Tuesday, November 30, 2004

Kerry Team Seeks to Join Recount Fight

From the Washington Post's Wednesday edition:

Sen. John F. Kerry's presidential campaign asked an Ohio judge yesterday to allow it to join a legal fight there over whether election officials in one county may sit out the state's impending recount.

A pair of third-party presidential candidates, who said that reports of problems at the polls on Election Day are not being addressed, are forcing the Buckeye State to recount its entire presidential vote.

But David A. Yost, a lawyer for Delaware County, just outside Columbus, won a temporary restraining order last week blocking any recount there. He told the Columbus Dispatch that a second count would be a poor use of county resources. President Bush won the mostly Republican area handily, unofficial results show.

Lawyers for the Kerry campaign asked to join Green Party presidential candidate David Cobb, Libertarian candidate Michael Badnarik and the National Voting Rights Institute in the fight to force the county to participate in the recount. "If there's going to be a recount in Ohio, we don't want it to exclude Delaware County or any other county that might decide to follow Delaware County's lead," Kerry lawyer Dan Hoffheimer said. "It should be a full, fair and accurate recount."


Although I've stayed on top of the ongoing Ohio recount efforts, I'm squarely in the camp that Kerry lost the election. But one important question that may be answered by a recount is whether the electronic voting machines worked.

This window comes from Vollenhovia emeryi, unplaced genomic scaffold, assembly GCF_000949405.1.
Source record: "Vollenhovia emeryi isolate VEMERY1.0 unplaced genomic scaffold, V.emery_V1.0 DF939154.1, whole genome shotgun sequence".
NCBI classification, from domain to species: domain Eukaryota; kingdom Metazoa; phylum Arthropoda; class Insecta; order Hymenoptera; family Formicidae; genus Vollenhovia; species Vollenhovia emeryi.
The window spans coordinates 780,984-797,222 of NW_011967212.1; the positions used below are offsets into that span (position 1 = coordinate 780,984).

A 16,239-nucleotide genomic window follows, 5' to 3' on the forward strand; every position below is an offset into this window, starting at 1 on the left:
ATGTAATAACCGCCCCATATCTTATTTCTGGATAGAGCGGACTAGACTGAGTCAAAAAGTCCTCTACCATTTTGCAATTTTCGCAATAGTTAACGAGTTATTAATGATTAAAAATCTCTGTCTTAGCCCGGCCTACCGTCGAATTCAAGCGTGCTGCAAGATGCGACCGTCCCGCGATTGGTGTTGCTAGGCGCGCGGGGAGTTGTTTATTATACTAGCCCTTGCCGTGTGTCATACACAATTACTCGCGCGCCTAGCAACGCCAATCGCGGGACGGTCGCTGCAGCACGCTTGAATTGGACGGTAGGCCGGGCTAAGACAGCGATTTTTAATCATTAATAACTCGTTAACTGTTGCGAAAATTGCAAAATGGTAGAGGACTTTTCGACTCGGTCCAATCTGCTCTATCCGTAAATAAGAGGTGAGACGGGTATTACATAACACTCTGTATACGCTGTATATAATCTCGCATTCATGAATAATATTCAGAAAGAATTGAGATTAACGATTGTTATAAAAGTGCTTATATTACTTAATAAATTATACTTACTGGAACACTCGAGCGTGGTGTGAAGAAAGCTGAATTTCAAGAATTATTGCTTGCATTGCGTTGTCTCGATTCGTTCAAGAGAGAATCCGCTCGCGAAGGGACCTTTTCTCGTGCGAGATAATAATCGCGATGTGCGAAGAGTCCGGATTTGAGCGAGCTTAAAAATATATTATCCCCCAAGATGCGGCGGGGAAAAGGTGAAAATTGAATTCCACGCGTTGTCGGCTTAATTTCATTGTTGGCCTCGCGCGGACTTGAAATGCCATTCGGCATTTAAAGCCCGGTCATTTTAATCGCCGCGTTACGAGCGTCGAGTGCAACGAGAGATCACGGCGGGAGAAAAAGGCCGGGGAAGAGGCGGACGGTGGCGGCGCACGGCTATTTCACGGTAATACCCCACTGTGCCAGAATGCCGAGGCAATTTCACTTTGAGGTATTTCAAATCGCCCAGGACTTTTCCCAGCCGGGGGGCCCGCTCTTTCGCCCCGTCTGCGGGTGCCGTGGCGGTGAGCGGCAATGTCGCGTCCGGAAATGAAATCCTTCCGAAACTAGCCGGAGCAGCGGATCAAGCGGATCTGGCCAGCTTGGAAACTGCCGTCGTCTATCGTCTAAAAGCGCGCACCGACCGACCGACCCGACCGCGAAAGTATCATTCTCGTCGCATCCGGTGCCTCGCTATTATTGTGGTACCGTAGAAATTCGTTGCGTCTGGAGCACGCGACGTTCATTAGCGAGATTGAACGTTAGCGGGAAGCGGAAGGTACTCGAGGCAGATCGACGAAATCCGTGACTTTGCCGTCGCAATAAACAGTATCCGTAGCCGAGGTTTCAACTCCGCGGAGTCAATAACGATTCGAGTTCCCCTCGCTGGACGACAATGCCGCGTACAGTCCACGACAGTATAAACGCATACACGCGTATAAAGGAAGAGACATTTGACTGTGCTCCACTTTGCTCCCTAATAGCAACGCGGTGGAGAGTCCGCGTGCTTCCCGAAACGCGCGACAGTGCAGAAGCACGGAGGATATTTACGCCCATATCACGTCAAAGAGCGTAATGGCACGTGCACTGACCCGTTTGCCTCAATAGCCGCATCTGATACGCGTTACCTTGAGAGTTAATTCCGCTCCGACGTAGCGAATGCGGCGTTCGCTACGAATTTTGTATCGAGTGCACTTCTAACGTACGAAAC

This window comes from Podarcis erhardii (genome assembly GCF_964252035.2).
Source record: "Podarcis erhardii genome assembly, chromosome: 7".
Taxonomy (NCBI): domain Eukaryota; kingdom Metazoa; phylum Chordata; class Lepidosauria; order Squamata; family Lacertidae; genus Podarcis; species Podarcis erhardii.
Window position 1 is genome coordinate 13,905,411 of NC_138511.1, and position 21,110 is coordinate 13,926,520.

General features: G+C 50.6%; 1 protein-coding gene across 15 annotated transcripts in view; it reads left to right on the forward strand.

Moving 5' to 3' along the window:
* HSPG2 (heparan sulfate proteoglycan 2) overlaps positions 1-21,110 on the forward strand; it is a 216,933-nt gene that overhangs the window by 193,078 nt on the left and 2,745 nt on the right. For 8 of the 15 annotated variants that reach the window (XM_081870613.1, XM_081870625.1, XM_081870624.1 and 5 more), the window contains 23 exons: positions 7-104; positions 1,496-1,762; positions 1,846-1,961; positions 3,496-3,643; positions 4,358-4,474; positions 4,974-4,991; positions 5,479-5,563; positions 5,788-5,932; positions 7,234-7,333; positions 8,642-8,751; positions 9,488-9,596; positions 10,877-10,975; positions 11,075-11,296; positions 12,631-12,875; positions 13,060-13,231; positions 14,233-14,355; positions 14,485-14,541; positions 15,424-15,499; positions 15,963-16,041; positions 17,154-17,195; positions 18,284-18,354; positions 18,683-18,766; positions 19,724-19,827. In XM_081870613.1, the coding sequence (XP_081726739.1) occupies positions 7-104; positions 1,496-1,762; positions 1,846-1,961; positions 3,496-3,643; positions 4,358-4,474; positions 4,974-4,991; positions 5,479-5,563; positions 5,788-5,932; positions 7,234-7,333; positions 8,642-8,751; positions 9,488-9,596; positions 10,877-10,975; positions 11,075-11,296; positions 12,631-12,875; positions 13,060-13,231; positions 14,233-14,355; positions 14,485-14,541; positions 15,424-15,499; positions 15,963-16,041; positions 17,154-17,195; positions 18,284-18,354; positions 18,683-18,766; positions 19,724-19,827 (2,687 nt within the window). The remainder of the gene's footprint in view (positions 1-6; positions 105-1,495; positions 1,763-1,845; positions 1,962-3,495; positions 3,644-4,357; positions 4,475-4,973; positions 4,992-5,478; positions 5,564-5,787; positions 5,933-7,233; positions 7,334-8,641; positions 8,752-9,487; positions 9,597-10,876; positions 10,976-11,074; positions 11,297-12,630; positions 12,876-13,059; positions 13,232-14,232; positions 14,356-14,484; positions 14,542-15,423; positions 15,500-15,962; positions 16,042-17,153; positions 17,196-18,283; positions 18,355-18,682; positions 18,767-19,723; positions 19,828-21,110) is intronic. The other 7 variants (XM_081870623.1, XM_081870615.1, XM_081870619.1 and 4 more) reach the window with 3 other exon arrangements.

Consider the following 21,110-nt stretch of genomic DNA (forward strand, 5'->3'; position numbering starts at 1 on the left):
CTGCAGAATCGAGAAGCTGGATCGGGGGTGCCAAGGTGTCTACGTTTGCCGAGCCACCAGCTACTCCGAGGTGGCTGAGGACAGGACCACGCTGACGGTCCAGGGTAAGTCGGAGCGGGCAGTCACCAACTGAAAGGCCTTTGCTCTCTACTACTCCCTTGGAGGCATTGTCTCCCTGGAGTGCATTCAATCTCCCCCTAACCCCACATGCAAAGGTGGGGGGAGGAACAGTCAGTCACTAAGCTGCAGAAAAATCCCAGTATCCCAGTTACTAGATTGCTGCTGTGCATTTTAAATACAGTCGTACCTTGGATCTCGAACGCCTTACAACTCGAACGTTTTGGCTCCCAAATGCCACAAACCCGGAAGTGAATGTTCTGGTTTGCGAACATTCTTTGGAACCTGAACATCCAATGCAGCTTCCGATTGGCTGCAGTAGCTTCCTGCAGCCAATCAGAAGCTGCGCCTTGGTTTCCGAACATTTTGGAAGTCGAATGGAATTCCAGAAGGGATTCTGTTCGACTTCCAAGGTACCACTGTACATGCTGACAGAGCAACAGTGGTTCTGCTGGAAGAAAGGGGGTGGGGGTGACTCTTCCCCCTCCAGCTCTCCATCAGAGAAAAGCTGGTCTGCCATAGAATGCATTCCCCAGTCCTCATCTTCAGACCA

If you start from that point -- that the recount is purely for the sake of making sure democracy works, and not to overturn the election -- then the question is, why won't Delaware County do the right thing and follow the law?

For that matter, why is Ohio Secretary of State Kenneth Blackwell dragging his feet on the recount?

Consider this story, from today's Seattle Times, which shows how far some Democrats will go to fight the Ohio GOP:

Cliff Arnebeck, an attorney for Boston-based political advocacy group Alliance for Democracy, plans to file a "contest of election" tomorrow. The request requires a single Supreme Court justice to either let the election stand, declare another winner or throw the whole thing out. The loser can appeal to the full seven-member court, dominated 5-2 by Republicans.

Secretary of State Kenneth Blackwell, a Republican who along with other statewide GOP leaders was a co-chairman of Bush's re-election campaign in Ohio, has until Dec. 6 to certify the vote.


Should Blackwell take until Dec. 6, the recount would not begin until Dec. 11. Under that scenario, there wouldn't possibly be enough time to complete the recount before Dec. 13, the date that Electoral College electors must meet to cast their votes.

Strategically speaking, it would appear that Blackwell is waiting until the last possible moment to either a) force the various parties to call off their demands for a recount, which seems unlikely or b) make sure that the recount is an afterthought, as the Bush victory team marches toward inauguration day.

But again, if this is academic -- if there is truly no chance that the election will be overturned -- why the delays and legal moves to block or slowdown the recount? All that does is give life to the stereotype that Republicans are more interested in winning than living up to the ideals of a functioning democracy.


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